Michael Drane, PhD, is a 2022 graduate of the Doctoral Program in Counselor Education & Supervision at Antioch University, Seattle.
Ned Farley, PhD, Committee Chair
Stephanie Thorson-Olesen, PhD, Committee Member
Katherine Fort, PhD, Committee Member
imposter phenomenon, imposter syndrome, counselor education, counselor supervision
The aim of the study was to explore the lived experience of counselor education and supervision students who reported experiencing symptoms of imposter phenomenon (IP). The population included counselor education and supervision students in their first year of their program, with a sample of convenience (N = 4). The method used in this study was an interoperative phenomenological analysis. Data analysis revealed four major themes: (a) counselor education students express self-doubt, lack of confidence and concern about competence, (b) students rate different levels of competence in counselor education and supervision roles, (c) instructor feedback impacts student perceptions of competence, and (d) counselor education students report hope or observation that imposter phenomenon can get better. This is important for counselor education because this research has findings and implications that may serve future research. The findings in this study imply that CES students, like other populations studied, also wrestle with IP. Given the lack of research into IP among CES students as a specific population, this research may help to establish its existence. This research may be important in bringing awareness to this issue, paving the way for more in-depth research into this topic. This dissertation is available in open access at AURA (https://aura.antioch.edu) and OhioLINK ETD Center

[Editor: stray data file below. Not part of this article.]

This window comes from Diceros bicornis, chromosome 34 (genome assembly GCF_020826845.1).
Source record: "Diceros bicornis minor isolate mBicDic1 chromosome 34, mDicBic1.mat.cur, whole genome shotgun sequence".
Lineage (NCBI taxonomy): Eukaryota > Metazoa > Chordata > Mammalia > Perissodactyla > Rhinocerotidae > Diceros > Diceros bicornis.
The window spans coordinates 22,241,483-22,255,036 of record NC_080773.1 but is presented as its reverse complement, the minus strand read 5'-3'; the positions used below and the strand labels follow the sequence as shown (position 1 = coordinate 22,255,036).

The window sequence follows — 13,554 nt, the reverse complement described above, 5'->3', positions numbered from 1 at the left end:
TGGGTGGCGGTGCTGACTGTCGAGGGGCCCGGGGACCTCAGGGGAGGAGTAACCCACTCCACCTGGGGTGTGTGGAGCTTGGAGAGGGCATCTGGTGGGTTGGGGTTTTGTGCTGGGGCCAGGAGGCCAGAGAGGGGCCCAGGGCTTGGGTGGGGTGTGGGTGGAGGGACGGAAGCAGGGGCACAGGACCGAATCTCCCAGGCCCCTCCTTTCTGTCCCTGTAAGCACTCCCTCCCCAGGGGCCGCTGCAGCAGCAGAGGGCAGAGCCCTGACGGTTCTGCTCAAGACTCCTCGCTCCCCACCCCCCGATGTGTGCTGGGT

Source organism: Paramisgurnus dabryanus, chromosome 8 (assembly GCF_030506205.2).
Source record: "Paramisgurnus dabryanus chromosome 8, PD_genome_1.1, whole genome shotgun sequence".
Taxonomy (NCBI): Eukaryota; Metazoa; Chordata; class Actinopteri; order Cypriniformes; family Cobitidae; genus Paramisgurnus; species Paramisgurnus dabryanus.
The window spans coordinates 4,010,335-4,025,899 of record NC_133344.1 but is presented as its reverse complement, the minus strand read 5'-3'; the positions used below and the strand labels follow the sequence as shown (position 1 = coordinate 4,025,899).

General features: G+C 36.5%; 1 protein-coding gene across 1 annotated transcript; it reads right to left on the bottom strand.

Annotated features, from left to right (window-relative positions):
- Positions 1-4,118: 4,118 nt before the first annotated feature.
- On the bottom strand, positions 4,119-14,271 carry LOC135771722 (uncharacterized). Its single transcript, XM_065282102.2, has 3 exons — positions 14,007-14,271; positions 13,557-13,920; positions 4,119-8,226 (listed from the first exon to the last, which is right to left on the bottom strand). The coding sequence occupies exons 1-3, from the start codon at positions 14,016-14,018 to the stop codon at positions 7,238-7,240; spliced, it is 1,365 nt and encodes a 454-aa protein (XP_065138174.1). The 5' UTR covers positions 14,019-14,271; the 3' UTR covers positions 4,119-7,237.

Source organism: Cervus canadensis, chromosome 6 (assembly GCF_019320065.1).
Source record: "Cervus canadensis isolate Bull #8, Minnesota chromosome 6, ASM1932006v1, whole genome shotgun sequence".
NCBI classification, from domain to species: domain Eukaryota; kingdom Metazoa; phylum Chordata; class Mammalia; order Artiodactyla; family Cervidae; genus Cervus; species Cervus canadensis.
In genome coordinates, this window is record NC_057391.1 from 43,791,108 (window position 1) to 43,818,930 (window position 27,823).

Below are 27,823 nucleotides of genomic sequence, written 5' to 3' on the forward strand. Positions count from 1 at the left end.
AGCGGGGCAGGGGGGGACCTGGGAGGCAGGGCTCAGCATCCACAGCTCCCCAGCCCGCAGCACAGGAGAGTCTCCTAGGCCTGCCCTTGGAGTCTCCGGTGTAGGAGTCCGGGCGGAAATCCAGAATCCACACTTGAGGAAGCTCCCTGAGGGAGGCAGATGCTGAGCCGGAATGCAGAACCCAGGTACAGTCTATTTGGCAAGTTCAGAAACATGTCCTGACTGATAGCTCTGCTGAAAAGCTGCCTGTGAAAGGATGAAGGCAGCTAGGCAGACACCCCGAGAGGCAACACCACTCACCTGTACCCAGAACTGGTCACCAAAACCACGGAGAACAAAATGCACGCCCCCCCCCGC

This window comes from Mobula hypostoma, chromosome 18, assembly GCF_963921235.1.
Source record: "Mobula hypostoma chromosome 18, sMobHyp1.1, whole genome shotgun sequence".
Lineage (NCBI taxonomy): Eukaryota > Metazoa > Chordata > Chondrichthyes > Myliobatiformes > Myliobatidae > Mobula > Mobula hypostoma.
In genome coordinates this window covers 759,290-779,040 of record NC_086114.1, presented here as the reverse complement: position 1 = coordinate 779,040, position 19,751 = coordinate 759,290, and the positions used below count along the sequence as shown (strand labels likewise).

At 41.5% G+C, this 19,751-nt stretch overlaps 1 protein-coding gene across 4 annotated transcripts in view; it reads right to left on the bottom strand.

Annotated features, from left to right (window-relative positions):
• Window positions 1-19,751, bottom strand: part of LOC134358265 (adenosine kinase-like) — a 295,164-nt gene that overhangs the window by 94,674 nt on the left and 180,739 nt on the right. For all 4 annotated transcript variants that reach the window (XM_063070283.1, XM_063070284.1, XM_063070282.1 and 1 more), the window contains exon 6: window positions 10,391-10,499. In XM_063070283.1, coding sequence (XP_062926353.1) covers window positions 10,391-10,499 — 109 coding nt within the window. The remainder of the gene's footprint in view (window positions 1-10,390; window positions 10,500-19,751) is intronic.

Drane, M. (2022). Imposter Phenomenon and CES Doctoral Students. https://aura.antioch.edu/etds/889